Some places are meant to be visited more than once. Because although they may seem the same in shapes, their surroundings may change from time to time. The first time we came to one place, we created some memories. Then when the second time came, to visit it once more, those memories might add or replace by the new ones. When I visited this historical place called OLD STURBRIDGE VILLAGE in 2002, in Massachusetts, with my family and a couple of friends, I never thought that I would visit it again three times. Back than, we had a lot of fun and since our children were still toddlers, the significant history and other interesting parts of this live museum, seemed didn’t matter much. We only saw the museum as a place to be, nothing more to it. It’s simply recreational. Years gone by, and my younger daughter who was 14 months-old back in 2002, was a 5th grader two years ago. She and her class planned a school trip to visit the same Old Sturbridge Village, and I was asked to chaperone them. I loved to go there again, to catch up what I missed the first time I came. This time, I joined the 5 students under my watch, to learn the same things they would learn about the stories and facts about the place and matters, and to create new memories.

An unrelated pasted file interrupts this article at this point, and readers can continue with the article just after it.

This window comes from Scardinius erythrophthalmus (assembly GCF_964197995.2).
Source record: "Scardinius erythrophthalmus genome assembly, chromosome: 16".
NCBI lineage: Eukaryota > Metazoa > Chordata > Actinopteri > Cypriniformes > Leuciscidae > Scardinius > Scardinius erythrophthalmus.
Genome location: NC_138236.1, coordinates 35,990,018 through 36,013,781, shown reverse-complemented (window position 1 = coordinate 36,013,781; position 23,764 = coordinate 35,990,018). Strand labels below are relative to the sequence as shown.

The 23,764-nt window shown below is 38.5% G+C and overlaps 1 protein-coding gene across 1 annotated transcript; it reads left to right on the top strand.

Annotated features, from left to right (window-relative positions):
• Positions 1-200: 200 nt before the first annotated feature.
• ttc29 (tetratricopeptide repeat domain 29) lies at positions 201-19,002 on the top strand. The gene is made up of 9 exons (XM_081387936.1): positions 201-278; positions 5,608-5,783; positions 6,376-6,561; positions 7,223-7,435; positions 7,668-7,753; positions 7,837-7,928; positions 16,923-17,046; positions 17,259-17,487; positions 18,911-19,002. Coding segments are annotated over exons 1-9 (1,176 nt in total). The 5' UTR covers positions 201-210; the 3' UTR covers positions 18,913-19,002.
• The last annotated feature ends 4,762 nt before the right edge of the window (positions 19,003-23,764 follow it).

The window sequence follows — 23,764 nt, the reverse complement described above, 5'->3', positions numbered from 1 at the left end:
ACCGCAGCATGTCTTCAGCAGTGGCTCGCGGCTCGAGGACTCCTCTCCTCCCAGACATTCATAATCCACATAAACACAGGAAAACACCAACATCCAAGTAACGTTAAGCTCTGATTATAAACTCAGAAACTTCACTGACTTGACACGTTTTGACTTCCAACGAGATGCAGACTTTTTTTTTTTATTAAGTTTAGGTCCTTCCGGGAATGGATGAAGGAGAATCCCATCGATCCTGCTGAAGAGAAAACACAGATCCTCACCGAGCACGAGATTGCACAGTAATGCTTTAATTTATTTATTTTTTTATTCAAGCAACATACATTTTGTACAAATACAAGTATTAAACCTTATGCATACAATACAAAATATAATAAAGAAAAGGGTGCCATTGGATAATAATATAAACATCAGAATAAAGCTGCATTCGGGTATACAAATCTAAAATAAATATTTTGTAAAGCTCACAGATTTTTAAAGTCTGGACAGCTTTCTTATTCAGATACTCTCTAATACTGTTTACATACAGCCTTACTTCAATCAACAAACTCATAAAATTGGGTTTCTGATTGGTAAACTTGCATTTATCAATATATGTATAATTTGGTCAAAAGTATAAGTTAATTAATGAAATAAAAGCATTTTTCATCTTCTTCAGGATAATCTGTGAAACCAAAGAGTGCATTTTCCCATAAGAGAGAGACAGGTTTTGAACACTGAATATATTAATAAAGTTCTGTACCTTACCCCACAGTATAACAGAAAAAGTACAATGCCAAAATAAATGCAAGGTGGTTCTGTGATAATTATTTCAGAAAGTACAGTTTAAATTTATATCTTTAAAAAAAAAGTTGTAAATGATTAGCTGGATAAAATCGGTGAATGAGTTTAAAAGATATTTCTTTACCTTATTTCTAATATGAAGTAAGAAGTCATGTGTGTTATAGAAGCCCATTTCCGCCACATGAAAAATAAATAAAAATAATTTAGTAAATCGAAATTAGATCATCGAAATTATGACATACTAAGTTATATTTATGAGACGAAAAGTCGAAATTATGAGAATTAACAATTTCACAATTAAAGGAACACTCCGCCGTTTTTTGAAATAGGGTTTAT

When we visited Old Sturbridge Village, it was just 6 months after Hurricane Sandy wreak havoc in New England. The devastation was still present when we reached this outdoor museum. The damaged and uprooted trees were strewn about, toppled on top one another. It’s eery. That scene was a little bit different when I had another chance to chaperone, this time my youngest’ , just two weeks ago. New plants have emerged and the open space where there used to be some trees standing, were more lush with some brushes and baby trees. We were greeted by so many wildflowers that grow covering the meadows. The water was a little bit high from the big rain before and it reached parts of the dirt road. It was my third times visiting the place, and it felt like going back to a place I knew well. The three boys under my guide wandered here and there wondering about things that attracting them. They tried pumping an old water pump located in the middle of the village. It was hard and they had to be patient waiting for the water to come out. Oh, the joy they exclaimed when after a while the water sprouted out! As we took our journey further, I added another memory to the ones I’ve had before, especially since that day was my son’s birthday. He sure was a happy 10-year old all day.